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KUNG FU PANDA 2

Proud As A Peacock, Tough As A Warrior
In our world of ancient China—the version that serves as home to the characters of "Kung Fu Panda 2”—fireworks, or sky flowers, were the dominion of the ruling peacocks, until a son in line for the throne saw their potential for destruction. In turning the purpose of fireworks from constructive to destructive, the peacock named Shen sets his own course toward darker purposes…and, inadvertently aims his life's path to eventually cross with a panda named Po.

Jonathan Aibel explains the genesis of Shen: "When we first started working on ideas for the sequel, we knew that we had already created a fantastic villain in the first film with Tai Lung—he was the ultimate in kung fu strength and Po's victory over him was a victory of softness over hardness. We felt we couldn't top Tai Lung if we tried to come up with an even stronger villain, so we thought, ‘What if we tried to make this villain more threatening in an intellectual and an emotional way?' So that's how we came up with the character of the albino peacock, Lord Shen.”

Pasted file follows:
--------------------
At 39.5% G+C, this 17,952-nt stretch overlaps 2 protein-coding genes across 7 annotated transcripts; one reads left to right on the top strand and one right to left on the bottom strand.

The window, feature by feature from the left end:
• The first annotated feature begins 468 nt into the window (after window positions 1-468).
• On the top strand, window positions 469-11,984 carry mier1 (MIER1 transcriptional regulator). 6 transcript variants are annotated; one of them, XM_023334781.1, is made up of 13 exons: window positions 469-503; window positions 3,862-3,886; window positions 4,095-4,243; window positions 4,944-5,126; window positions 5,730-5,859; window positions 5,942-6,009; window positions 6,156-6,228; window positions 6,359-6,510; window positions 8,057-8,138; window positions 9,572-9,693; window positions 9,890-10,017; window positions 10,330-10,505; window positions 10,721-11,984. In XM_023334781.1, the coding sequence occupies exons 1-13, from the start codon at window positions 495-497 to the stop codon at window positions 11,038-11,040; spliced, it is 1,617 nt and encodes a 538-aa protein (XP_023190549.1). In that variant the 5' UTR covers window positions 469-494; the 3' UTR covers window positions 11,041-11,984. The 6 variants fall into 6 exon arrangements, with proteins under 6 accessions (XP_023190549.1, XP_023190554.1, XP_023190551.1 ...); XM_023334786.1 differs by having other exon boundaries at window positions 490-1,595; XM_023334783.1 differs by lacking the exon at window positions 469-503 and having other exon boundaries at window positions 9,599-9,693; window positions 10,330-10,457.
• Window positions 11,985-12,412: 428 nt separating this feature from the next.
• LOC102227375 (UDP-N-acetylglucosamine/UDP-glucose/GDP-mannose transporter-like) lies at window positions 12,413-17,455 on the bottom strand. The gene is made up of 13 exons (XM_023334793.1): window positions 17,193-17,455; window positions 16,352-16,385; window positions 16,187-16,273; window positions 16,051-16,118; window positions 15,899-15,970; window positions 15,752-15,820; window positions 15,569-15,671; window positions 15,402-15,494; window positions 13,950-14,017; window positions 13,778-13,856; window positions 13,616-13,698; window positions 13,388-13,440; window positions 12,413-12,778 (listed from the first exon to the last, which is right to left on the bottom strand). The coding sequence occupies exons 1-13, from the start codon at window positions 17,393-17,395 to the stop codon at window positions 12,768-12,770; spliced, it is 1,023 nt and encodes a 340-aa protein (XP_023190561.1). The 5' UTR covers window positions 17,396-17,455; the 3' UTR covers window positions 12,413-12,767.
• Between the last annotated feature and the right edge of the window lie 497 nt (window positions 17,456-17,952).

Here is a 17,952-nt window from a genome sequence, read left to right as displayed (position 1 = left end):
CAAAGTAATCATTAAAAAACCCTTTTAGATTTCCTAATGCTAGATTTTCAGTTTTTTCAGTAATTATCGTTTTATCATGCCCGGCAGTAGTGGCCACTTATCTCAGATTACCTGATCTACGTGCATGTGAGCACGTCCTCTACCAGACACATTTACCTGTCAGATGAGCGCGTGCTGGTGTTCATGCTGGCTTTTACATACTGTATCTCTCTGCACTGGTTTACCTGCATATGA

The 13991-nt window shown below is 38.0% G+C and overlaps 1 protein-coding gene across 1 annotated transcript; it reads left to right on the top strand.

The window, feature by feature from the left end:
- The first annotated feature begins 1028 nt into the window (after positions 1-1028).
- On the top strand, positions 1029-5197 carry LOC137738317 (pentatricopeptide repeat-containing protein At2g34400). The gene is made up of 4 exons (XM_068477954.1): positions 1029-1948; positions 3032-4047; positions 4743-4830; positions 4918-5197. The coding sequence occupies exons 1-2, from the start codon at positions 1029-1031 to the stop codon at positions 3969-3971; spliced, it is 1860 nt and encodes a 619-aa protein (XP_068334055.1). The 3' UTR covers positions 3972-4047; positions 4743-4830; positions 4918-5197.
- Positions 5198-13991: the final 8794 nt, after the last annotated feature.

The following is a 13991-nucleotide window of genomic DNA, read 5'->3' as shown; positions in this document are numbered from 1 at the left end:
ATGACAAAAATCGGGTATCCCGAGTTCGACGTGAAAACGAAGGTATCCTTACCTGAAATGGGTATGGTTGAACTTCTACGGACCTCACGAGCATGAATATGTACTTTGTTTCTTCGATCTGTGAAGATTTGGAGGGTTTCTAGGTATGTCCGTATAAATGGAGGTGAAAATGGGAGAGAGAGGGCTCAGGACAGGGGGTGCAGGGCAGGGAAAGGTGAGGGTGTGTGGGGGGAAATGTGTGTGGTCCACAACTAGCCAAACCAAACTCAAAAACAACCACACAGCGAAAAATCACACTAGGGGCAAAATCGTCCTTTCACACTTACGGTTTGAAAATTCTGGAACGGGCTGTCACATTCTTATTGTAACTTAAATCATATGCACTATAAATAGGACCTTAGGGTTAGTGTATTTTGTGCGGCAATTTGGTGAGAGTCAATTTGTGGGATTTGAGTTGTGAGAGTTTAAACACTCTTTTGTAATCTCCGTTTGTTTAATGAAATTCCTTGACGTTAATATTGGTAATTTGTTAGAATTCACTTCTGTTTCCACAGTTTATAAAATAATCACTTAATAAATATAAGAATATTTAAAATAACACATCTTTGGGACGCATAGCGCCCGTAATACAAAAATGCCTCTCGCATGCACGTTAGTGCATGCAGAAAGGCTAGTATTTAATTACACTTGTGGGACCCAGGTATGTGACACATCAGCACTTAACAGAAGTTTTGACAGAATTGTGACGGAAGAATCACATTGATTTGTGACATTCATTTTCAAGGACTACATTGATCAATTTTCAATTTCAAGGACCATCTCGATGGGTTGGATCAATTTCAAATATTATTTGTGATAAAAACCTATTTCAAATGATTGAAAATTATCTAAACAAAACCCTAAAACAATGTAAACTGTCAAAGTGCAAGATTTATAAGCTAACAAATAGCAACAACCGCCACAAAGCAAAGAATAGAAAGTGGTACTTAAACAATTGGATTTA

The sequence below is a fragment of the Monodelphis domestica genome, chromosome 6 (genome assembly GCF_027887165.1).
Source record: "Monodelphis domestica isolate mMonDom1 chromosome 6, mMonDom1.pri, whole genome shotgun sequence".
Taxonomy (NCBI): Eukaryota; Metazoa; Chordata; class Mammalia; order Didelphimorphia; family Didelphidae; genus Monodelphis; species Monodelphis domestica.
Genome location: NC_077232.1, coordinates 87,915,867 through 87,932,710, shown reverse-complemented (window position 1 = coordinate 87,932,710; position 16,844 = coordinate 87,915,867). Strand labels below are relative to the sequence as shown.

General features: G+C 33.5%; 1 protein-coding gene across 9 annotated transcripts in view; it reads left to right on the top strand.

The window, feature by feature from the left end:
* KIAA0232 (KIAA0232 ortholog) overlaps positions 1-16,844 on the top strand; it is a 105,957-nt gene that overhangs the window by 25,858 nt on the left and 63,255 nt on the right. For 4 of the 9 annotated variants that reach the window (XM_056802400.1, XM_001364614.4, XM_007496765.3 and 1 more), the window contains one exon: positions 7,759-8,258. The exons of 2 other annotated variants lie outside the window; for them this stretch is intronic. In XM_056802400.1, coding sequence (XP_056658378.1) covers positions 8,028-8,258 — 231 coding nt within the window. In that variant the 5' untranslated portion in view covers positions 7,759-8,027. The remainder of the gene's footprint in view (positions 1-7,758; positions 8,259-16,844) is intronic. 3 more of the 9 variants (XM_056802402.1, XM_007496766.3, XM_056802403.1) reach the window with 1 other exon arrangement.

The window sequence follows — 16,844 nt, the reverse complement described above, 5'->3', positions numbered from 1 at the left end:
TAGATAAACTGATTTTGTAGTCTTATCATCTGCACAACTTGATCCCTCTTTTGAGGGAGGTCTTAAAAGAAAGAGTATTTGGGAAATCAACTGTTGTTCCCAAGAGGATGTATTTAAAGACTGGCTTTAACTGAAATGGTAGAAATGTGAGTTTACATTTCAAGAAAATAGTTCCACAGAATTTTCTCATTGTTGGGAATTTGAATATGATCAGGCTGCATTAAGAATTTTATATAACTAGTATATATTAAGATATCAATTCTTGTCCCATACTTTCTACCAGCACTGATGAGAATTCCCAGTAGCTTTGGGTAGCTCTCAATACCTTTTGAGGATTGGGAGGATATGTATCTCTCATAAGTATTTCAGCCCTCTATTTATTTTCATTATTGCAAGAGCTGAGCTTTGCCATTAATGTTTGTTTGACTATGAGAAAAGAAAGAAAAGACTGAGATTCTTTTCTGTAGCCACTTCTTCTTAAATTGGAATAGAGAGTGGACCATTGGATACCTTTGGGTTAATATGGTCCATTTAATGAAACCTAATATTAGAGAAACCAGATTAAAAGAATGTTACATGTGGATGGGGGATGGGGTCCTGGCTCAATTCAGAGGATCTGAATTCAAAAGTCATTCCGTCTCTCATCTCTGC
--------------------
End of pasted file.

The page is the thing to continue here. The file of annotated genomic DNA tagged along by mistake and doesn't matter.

The director interjects, "For the villain in this film, we went a completely different way from Tai Lung, who was hardcore, full-on strength and brutality. And we couldn't really go much stronger than he—Tai Lung could punch his way out of a mountain. So we looked for someone more threatening in a different way—more intellectual, smarter, devious. Po has learned to master the art of kung fu, so something was needed that could trump ability. Lord Shen is, at first, an unimposing-looking guy. He's a white peacock, after all, not much of a threat, right? Well, in addition to his fighting skills, which are imposing, he also has speed, and all of that is backed up with weaponry. He's sinister and scary in his own way.”

To voice such a clever, flamboyant and accomplished bird as Shen, filmmakers sought out one of the best and most versatile character performers working in entertainment: Gary Oldman.